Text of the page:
The Supreme Court of Nevada unanimously ruled on December 23 that the U.S. Supreme Court’s decision in Obergefell v. Hodges, 576 U.S. 644 (2015), must be applied retroactively in determining the commencement date of the marital “community” for purposes of dividing assets in a divorce, but such constitutionally-demanded retroactivity extends only to marriages, not to civil unions. LaFrance v. Cline, 2020 WL 7663476, 2020 Nev. Unpub. LEXIS 1209.
Mary Elizabeth LaFrance and Gail Cline, Nevada residents, went to Vermont to have a civil union ceremony in 2000, returning home to Nevada. In 2003, when same-sex marriage became available in Canada, they went there and got married, then returned to their home in Nevada. In 2014, they decided to break up their marriage and filed for judicial dissolution. That was the year that a lawsuit brought marriage equality to Nevada, in Latta v. Otter, 771 F.3d 456 (9th Cir. 2014). Nevada is a community property state, and it became necessary for the trial court to decide what property and assets were part of the “community” for purposes of division of assets. Responding to LaFrance’s argument as of 2018 when the Clark County 8th Judicial District Court had to decide, Judge Mathew Harter concluded that pursuant to Obergefell he should find that the community came into effect when the parties entered into their civil union in 2000, and divided property accordingly. LaFrance appealed, contending that for purposes of Nevada law, their marital community didn’t come into effect until the Latta decision in 2014.
The Nevada Supreme Court decided that both parties were incorrect. Under Nevada law as of the time the petition for dissolution was filed, a civil union from Vermont could be recognized for these purposes but only if the parties had registered their civil union as a domestic partnership with the Nevada Secretary of State, and these women had not done so. Thus, the court held in an opinion by Chief Justice Kristina Pickering, Judge Harter erred in dating the community from 2000.
On the other hand, the court ruled, the 2003 Canadian marriage should be deemed the date when the community was formed. Even though it was not recognized in Nevada at that time, the court found that it must be retroactively recognized pursuant to Obergefell.
“In 2015, before the parties’ divorce was finalized, the United States Supreme Court decided Obergefell,” wrote Chief Justice Pickering. “The Court in Obergefell held that ‘the right to marry is a fundamental right,’ and that each state must ‘recognize a lawful same-sex marriage performed in another State.’ Although the Supreme Court has not opined on the retroactive effects of its Obergefell holding, the Supreme Court has ‘recognized a general rule of retrospective effect for [its] constitutional decisions,’” citing Harper v. Virginia Department of Taxation, 509 U.S. 86, 94 (1993). Since the parties’ divorce was not finalized until after Obergefell was decided, the court concluded that “the Supreme Court’s constitutional decision in Obergefell, requiring states to recognize same-sex marriages, applies retroactively to the parties’ 2003 Canadian marriage.” Thus, 2003 is the commencement date for the marital community.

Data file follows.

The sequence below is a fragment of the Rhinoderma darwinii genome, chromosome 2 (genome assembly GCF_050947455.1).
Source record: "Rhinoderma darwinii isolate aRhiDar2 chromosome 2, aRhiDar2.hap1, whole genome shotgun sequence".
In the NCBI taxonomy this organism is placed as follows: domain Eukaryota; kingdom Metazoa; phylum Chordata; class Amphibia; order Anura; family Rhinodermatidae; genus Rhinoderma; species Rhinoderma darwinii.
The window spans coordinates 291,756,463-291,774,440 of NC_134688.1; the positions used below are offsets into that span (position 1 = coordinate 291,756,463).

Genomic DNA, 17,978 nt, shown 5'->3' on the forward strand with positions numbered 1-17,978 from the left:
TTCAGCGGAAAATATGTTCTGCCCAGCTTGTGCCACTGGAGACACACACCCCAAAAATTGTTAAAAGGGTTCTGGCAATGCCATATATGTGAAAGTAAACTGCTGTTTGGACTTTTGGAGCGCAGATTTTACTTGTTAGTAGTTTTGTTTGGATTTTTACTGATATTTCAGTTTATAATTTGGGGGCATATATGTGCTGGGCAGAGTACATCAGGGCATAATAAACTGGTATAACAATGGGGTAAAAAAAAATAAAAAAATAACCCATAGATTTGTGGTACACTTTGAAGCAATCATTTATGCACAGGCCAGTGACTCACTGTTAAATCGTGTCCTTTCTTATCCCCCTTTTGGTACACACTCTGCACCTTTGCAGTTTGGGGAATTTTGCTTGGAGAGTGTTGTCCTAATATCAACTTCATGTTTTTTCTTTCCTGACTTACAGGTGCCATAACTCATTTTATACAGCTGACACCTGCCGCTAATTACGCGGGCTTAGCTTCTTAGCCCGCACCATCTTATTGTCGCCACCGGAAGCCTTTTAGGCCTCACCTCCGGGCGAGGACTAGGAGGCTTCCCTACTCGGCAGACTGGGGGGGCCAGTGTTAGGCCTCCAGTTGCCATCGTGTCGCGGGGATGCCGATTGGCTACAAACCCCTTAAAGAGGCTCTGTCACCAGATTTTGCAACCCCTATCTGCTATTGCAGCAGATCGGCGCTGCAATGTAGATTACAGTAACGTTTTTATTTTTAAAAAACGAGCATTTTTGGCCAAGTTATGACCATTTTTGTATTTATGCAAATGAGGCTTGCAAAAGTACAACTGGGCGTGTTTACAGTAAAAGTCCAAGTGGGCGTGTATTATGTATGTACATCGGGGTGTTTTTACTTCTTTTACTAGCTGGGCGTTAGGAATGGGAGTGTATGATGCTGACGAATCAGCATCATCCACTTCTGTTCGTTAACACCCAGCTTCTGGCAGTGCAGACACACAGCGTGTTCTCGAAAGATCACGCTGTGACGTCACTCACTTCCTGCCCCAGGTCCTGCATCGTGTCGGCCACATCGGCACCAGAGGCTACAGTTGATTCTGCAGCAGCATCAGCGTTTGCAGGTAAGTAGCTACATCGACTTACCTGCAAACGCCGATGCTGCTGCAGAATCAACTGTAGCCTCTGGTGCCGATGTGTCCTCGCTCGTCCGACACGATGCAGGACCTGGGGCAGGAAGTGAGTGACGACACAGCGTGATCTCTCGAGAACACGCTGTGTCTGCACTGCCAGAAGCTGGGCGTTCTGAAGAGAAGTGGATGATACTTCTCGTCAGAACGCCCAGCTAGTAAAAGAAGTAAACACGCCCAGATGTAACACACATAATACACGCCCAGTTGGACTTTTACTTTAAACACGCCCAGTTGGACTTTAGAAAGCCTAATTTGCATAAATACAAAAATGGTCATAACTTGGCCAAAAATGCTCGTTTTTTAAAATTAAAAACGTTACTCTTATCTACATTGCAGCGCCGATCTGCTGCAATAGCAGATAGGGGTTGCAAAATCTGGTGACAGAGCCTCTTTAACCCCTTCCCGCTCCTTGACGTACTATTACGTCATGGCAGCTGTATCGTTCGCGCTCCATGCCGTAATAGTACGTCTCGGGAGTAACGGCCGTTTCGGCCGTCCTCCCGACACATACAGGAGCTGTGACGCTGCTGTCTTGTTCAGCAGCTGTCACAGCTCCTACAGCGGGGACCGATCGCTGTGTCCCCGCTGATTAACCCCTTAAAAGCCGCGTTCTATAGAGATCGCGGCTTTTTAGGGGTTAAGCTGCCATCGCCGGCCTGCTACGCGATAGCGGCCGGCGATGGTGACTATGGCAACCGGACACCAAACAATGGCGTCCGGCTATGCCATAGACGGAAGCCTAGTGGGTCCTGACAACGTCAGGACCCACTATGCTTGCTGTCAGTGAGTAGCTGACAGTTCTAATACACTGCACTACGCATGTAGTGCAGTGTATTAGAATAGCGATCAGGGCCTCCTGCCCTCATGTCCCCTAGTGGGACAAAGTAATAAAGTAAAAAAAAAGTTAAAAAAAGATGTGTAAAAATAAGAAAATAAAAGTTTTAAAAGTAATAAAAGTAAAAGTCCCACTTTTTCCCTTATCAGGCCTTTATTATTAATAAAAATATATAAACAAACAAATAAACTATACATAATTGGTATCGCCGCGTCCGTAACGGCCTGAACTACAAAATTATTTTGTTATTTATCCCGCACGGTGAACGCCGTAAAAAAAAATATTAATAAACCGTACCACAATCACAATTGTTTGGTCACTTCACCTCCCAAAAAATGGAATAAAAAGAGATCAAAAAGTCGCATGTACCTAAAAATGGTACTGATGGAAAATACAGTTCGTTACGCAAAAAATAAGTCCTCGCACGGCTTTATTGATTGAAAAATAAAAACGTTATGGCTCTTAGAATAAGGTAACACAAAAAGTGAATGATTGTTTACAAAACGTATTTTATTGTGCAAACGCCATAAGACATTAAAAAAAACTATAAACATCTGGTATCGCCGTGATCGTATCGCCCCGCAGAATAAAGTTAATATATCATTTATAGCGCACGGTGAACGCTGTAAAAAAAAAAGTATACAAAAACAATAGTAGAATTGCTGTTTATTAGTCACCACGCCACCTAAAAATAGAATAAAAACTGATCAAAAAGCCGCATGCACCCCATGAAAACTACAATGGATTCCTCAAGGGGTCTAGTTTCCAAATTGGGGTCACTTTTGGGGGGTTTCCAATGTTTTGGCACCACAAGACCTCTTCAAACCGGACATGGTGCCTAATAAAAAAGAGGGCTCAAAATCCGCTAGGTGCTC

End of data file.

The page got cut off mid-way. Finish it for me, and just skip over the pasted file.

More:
LaFrance protested that this was unfair, arguing that she and Cline had been operating all those years under the assumption that they did not have any legal rights as a couple in Nevada throughout the period of their Canadian marriage. (Recall that Latta was not decided until the year they initiated their divorce proceedings, the year prior to Obergefell.) No matter, said the court. “Nevada must credit the parties’ marriage as having taken place in 2003 and apply the same terms and conditions as accorded to opposite-sex spouses. These conditions include a presumption that any property acquired during the marriage is community property, NRS 123.220, and an opportunity for spouses to rebut this presumption by showing by clear and certain proof that specific property is separate.”
Thus, the property division issue was remanded to Judge Harter “to apply community property principles, including tracing, to the parties’ property acquired after their 2003 Canadian marriage.”
Justice Abbi Silver recused herself from the case voluntarily. The version of the opinion issued on Westlaw and Lexis as of the end of December did not list counsel for the parties.